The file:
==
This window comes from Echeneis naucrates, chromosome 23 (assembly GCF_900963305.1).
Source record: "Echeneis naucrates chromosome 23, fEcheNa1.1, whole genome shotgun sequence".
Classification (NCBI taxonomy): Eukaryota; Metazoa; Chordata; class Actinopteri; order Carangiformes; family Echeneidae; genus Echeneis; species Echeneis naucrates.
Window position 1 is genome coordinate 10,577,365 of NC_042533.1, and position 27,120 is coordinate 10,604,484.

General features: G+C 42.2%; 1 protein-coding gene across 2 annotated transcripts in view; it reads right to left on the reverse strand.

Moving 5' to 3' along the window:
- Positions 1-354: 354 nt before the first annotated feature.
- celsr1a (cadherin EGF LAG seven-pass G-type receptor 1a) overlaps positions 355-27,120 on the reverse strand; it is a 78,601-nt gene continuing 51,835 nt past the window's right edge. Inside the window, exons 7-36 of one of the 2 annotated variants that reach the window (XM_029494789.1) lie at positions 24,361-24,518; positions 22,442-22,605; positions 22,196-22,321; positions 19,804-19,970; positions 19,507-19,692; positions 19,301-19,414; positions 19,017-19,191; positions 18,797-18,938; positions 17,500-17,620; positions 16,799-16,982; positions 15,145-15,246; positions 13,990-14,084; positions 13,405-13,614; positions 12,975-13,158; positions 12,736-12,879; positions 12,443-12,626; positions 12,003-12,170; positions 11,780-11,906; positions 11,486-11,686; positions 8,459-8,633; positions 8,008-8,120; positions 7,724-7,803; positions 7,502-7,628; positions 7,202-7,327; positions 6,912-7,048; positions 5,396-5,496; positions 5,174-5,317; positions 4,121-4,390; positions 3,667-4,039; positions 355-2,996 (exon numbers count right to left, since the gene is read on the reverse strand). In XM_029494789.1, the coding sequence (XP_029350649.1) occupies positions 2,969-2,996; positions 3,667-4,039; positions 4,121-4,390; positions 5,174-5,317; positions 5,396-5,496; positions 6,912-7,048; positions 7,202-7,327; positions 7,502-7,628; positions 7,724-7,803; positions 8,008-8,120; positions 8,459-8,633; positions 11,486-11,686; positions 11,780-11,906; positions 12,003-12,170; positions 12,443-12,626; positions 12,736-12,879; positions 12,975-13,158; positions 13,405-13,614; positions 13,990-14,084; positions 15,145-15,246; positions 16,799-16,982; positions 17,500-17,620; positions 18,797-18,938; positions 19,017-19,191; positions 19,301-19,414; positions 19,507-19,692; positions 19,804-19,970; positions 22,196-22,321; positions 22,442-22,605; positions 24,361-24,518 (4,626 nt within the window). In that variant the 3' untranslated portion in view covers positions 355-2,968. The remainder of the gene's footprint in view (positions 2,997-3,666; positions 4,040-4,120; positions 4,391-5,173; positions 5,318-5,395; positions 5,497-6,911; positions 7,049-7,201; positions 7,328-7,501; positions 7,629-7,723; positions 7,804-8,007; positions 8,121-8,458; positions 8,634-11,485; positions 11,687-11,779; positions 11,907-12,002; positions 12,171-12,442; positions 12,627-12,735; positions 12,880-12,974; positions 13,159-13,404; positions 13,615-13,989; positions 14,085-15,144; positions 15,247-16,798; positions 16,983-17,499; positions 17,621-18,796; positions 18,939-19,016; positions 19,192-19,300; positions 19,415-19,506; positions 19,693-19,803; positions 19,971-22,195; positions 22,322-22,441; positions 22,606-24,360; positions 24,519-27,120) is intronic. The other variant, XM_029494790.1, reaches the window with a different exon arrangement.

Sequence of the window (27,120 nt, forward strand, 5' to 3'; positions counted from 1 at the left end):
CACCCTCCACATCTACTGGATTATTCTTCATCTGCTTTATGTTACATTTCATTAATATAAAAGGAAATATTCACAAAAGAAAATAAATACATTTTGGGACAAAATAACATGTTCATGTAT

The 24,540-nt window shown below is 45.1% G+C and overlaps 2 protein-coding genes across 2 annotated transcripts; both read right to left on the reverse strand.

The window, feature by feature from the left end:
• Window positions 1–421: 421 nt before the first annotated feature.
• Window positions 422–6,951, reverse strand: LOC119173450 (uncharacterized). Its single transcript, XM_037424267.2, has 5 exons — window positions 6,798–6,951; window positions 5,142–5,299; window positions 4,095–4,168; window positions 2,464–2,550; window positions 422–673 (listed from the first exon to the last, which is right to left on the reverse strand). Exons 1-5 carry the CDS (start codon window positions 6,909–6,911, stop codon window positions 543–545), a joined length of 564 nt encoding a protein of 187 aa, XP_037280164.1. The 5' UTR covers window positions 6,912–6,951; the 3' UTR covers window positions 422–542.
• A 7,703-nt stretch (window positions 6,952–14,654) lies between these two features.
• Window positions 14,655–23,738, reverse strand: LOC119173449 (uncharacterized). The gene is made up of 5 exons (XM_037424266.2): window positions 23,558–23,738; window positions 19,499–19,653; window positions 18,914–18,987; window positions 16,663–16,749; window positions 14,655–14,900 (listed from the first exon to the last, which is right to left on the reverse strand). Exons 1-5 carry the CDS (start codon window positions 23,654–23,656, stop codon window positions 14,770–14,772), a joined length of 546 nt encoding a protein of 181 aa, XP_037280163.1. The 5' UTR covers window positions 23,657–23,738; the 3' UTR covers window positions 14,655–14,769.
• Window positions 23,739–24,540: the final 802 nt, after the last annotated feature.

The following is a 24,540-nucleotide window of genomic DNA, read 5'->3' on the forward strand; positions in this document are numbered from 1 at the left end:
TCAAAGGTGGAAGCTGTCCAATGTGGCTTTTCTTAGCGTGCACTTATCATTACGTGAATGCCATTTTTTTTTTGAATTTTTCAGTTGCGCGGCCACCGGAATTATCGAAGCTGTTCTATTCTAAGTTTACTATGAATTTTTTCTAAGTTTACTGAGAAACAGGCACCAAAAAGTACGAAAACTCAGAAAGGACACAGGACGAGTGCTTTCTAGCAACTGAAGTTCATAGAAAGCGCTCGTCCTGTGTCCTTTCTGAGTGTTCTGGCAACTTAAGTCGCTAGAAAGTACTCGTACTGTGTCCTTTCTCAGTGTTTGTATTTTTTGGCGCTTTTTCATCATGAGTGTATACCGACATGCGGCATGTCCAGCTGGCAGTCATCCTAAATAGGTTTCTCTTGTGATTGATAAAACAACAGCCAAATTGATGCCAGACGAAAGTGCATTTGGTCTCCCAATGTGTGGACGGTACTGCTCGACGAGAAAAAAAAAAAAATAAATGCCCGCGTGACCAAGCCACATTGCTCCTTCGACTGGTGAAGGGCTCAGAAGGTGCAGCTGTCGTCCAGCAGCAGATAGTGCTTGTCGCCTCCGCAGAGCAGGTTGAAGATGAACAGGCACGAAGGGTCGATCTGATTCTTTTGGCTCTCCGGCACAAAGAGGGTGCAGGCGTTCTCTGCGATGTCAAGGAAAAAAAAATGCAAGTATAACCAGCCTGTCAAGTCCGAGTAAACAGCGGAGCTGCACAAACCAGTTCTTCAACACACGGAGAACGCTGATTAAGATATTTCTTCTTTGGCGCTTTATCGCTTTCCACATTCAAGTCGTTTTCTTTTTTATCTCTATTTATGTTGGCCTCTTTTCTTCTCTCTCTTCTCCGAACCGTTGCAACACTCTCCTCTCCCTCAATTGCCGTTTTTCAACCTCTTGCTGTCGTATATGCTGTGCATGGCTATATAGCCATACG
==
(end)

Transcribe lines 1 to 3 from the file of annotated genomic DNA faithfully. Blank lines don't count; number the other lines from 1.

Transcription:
This window comes from Echeneis naucrates, chromosome 23 (assembly GCF_900963305.1).
Source record: "Echeneis naucrates chromosome 23, fEcheNa1.1, whole genome shotgun sequence".
Classification (NCBI taxonomy): Eukaryota; Metazoa; Chordata; class Actinopteri; order Carangiformes; family Echeneidae; genus Echeneis; species Echeneis naucrates.